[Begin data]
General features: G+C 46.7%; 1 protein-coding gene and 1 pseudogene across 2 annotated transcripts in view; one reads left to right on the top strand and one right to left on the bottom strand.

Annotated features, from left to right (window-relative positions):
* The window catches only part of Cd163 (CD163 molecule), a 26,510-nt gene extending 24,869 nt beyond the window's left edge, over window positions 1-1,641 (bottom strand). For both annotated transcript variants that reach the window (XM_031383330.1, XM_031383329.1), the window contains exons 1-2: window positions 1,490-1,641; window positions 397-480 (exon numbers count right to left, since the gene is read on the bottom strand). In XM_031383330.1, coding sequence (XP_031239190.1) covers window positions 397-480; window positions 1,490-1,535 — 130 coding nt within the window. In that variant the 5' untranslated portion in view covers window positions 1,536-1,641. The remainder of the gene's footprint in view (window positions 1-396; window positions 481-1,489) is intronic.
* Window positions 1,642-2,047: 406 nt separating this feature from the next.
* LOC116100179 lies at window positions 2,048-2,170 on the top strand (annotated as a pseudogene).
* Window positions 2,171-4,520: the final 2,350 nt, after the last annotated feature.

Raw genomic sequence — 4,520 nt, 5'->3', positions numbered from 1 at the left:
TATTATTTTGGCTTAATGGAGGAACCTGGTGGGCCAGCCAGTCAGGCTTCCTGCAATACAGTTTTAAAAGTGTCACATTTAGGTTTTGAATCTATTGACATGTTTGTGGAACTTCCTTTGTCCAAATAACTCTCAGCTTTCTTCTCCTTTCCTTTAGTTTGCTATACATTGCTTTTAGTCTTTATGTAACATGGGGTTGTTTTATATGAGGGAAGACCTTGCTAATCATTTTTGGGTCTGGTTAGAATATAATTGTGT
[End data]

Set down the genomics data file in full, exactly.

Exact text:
General features: G+C 46.7%; 1 protein-coding gene and 1 pseudogene across 2 annotated transcripts in view; one reads left to right on the top strand and one right to left on the bottom strand.

Annotated features, from left to right (window-relative positions):
* The window catches only part of Cd163 (CD163 molecule), a 26,510-nt gene extending 24,869 nt beyond the window's left edge, over window positions 1-1,641 (bottom strand). For both annotated transcript variants that reach the window (XM_031383330.1, XM_031383329.1), the window contains exons 1-2: window positions 1,490-1,641; window positions 397-480 (exon numbers count right to left, since the gene is read on the bottom strand). In XM_031383330.1, coding sequence (XP_031239190.1) covers window positions 397-480; window positions 1,490-1,535 — 130 coding nt within the window. In that variant the 5' untranslated portion in view covers window positions 1,536-1,641. The remainder of the gene's footprint in view (window positions 1-396; window positions 481-1,489) is intronic.
* Window positions 1,642-2,047: 406 nt separating this feature from the next.
* LOC116100179 lies at window positions 2,048-2,170 on the top strand (annotated as a pseudogene).
* Window positions 2,171-4,520: the final 2,350 nt, after the last annotated feature.

Raw genomic sequence — 4,520 nt, 5'->3', positions numbered from 1 at the left:
TATTATTTTGGCTTAATGGAGGAACCTGGTGGGCCAGCCAGTCAGGCTTCCTGCAATACAGTTTTAAAAGTGTCACATTTAGGTTTTGAATCTATTGACATGTTTGTGGAACTTCCTTTGTCCAAATAACTCTCAGCTTTCTTCTCCTTTCCTTTAGTTTGCTATACATTGCTTTTAGTCTTTATGTAACATGGGGTTGTTTTATATGAGGGAAGACCTTGCTAATCATTTTTGGGTCTGGTTAGAATATAATTGTGT